Most countries use banknotes as a platform to give honor to the people, places and events they hold in high esteem. But the extraordinary circumstances surrounding the rebirth of Israel made it tricky to give any national significance to its first currency. At the time, there was no printing house sophisticated enough to produce bills with protections against counterfeiting. Nor was there a publisher willing to print money for a people group that might never actually become a nation. And, of course, the early Zionist leaders were forever arguing over what to call the new country – what name would be ordered for the print job?
In the end, the chairman of the Anglo-Palestine Bank, which was owned by the Jewish Agency, persuaded the New York American Banknote Co. to print bills even before the establishment of the state in 1948. However, “Israel,” the country’s new name, did not even appear on its first banknotes. Nor was the cash marked as “legal tender,” but instead bore the camouflaged Hebrew abbreviation “E.I. Pounds,” meaning Eretz (land of) Israel. The bills were called “Palestine Pounds,” and were issued in Tel Aviv! Consider that against the backdrop of today’s politics.
The American printers used whatever decorative printing blocks they had for the new nation’s curious currency, which, it turns out, were the same designs they had used previously for China’s yuan. The clandestine banknotes needed to be smuggled into Mandatory Palestine, where the Knesset gave them its seal of approval on August 17, 1948. The next day, they entered circulation. No coins were minted for smaller amounts, so there was no way to make change. Thus the phrase “no change from one pound” became a part of Israel’s monetary quirks.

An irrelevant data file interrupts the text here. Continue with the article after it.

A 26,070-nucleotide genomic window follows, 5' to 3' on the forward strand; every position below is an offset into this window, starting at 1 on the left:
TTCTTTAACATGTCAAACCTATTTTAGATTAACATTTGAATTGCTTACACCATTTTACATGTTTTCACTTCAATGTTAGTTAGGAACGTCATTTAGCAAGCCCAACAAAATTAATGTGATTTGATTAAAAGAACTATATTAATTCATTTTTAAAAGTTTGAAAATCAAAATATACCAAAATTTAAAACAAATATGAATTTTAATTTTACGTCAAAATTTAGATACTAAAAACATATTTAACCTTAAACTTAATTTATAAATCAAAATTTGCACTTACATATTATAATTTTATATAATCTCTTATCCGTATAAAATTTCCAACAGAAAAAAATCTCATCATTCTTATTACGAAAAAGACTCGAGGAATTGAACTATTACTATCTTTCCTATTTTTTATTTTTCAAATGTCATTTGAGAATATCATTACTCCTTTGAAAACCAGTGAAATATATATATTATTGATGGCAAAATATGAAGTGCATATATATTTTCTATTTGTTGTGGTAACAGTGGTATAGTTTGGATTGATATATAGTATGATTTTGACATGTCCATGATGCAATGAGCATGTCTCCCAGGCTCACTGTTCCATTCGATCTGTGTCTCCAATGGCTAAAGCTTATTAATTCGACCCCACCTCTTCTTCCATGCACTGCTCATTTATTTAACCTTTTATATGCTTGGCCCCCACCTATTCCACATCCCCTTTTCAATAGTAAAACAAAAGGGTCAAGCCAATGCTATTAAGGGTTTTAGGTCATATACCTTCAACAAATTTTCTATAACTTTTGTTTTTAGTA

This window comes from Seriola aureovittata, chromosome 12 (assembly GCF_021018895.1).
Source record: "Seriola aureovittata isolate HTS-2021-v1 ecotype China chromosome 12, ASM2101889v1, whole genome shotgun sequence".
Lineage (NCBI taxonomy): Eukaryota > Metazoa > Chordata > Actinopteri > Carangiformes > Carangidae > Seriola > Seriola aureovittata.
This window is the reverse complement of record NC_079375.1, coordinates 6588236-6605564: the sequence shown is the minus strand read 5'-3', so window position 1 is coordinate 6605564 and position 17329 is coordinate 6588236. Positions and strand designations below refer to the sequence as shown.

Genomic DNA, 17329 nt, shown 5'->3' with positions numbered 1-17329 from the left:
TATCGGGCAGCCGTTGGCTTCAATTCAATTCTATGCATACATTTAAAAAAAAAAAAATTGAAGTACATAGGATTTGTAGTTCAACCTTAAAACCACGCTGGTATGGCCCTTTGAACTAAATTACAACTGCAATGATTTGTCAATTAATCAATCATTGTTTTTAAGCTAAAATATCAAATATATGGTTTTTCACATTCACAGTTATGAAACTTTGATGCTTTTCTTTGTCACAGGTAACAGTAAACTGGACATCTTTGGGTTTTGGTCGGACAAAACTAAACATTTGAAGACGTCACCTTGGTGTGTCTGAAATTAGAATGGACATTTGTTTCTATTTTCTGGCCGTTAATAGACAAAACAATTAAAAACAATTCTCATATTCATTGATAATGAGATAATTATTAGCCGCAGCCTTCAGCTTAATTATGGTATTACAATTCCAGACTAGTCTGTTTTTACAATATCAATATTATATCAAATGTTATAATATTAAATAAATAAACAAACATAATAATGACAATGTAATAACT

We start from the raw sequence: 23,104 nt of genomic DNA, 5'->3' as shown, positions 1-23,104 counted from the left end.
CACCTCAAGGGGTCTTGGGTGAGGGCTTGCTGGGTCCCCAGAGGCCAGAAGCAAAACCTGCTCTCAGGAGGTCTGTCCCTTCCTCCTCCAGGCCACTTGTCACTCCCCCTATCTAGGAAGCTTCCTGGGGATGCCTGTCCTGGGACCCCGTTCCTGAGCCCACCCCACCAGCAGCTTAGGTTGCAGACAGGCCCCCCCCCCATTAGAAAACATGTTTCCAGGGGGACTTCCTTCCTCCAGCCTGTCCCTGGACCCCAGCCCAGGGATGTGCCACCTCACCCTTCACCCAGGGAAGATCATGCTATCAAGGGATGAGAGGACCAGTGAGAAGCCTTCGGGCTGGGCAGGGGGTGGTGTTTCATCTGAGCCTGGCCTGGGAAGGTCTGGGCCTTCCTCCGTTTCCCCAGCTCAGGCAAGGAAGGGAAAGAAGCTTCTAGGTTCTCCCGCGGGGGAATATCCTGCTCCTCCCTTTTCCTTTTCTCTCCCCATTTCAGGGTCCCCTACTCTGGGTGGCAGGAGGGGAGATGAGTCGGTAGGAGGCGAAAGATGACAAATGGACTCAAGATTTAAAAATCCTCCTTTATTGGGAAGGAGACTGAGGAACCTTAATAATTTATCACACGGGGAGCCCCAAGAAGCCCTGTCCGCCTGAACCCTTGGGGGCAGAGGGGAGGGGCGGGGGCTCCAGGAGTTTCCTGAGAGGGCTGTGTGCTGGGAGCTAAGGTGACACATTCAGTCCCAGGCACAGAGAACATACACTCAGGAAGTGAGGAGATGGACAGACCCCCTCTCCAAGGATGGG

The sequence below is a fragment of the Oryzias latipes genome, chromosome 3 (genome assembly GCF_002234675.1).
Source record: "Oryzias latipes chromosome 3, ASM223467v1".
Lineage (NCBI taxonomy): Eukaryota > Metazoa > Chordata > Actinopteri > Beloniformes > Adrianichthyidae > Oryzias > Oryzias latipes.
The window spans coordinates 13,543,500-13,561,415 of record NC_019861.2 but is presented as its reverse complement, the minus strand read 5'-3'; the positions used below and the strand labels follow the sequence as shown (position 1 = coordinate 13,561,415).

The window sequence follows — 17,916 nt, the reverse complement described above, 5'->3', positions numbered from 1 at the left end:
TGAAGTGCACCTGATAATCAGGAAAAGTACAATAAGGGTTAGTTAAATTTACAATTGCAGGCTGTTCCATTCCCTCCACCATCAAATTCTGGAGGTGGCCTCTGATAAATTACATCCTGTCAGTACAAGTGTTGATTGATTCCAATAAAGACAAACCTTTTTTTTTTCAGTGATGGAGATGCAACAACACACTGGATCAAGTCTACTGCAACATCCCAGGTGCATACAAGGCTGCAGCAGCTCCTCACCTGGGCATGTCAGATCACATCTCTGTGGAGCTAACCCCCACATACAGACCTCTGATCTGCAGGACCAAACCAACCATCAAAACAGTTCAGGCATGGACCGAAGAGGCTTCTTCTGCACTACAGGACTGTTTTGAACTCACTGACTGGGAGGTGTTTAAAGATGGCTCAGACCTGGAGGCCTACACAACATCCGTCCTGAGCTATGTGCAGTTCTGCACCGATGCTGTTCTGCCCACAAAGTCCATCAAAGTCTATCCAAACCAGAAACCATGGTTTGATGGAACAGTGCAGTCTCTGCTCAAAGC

Bank Leumi (the National Bank of Israel) took over the Anglo-Palestine Bank in 1951, and a year later replaced all British Mandate currency with Israeli banknotes called the “Israeli Lira.” Bills with nationalistic motifs began circulating only after the Israel government established the Bank of Israel (similar to the US Federal Reserve) in 1954.
It wasn’t until 1955 that the first properly designed notes were issued, decorated as they were with Israeli landscapes. These were followed by illustrations of various Israeli walks of life, and by portraits of almost exclusively male Zionist leaders (Golda Meir was a notable exception). As such, the latest bills released this year in commemoration of the State of Israel’s 70th anniversary are a breath of fresh air in that they highlight two female Hebrew poets: Rachel Bluwstein graces the new 20 shekel note, and Leah Goldberg the hundred. The 50 shekel and 200 shekels notes are adorned by male poets Shaul Tchernihovsky and Nathan Alterman, respectively. Today, the Israeli New Shekel is considered one of the world’s strongest currencies.